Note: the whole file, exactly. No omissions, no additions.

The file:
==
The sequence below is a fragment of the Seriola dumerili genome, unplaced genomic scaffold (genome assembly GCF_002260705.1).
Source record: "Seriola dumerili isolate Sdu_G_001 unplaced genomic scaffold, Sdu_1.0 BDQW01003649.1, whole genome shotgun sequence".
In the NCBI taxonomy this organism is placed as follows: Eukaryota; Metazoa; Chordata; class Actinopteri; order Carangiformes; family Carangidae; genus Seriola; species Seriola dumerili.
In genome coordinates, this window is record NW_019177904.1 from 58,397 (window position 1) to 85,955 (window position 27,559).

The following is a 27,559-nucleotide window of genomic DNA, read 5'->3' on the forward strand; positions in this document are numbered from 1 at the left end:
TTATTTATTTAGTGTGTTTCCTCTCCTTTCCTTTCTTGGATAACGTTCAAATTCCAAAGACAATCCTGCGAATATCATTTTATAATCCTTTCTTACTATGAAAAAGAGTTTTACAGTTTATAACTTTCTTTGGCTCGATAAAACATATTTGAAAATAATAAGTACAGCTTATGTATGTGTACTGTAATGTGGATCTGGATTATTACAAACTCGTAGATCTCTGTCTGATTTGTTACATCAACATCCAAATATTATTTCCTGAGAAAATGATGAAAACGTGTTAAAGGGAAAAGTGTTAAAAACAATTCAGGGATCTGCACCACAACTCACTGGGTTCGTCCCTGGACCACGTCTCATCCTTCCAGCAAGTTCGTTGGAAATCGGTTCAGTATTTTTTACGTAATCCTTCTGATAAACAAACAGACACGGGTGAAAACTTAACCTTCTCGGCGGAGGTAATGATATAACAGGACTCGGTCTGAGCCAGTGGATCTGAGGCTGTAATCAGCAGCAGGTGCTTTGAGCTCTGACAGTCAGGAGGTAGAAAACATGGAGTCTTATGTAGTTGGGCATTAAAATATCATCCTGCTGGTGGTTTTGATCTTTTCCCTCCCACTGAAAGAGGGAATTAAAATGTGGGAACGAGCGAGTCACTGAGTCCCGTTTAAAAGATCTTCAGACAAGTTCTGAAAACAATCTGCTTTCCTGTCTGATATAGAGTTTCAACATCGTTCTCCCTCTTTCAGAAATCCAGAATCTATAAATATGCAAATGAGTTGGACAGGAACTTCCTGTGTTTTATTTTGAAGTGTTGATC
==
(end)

The sequence below is a fragment of the Seriola dumerili genome, unplaced genomic scaffold (genome assembly GCF_002260705.1).
Source record: "Seriola dumerili isolate Sdu_G_001 unplaced genomic scaffold, Sdu_1.0 BDQW01003649.1, whole genome shotgun sequence".
In the NCBI taxonomy this organism is placed as follows: Eukaryota; Metazoa; Chordata; class Actinopteri; order Carangiformes; family Carangidae; genus Seriola; species Seriola dumerili.
In genome coordinates, this window is record NW_019177904.1 from 58,397 (window position 1) to 85,955 (window position 27,559).

The following is a 27,559-nucleotide window of genomic DNA, read 5'->3' on the forward strand; positions in this document are numbered from 1 at the left end:
TTATTTATTTAGTGTGTTTCCTCTCCTTTCCTTTCTTGGATAACGTTCAAATTCCAAAGACAATCCTGCGAATATCATTTTATAATCCTTTCTTACTATGAAAAAGAGTTTTACAGTTTATAACTTTCTTTGGCTCGATAAAACATATTTGAAAATAATAAGTACAGCTTATGTATGTGTACTGTAATGTGGATCTGGATTATTACAAACTCGTAGATCTCTGTCTGATTTGTTACATCAACATCCAAATATTATTTCCTGAGAAAATGATGAAAACGTGTTAAAGGGAAAAGTGTTAAAAACAATTCAGGGATCTGCACCACAACTCACTGGGTTCGTCCCTGGACCACGTCTCATCCTTCCAGCAAGTTCGTTGGAAATCGGTTCAGTATTTTTTACGTAATCCTTCTGATAAACAAACAGACACGGGTGAAAACTTAACCTTCTCGGCGGAGGTAATGATATAACAGGACTCGGTCTGAGCCAGTGGATCTGAGGCTGTAATCAGCAGCAGGTGCTTTGAGCTCTGACAGTCAGGAGGTAGAAAACATGGAGTCTTATGTAGTTGGGCATTAAAATATCATCCTGCTGGTGGTTTTGATCTTTTCCCTCCCACTGAAAGAGGGAATTAAAATGTGGGAACGAGCGAGTCACTGAGTCCCGTTTAAAAGATCTTCAGACAAGTTCTGAAAACAATCTGCTTTCCTGTCTGATATAGAGTTTCAACATCGTTCTCCCTCTTTCAGAAATCCAGAATCTATAAATATGCAAATGAGTTGGACAGGAACTTCCTGTGTTTTATTTTGAAGTGTTGATC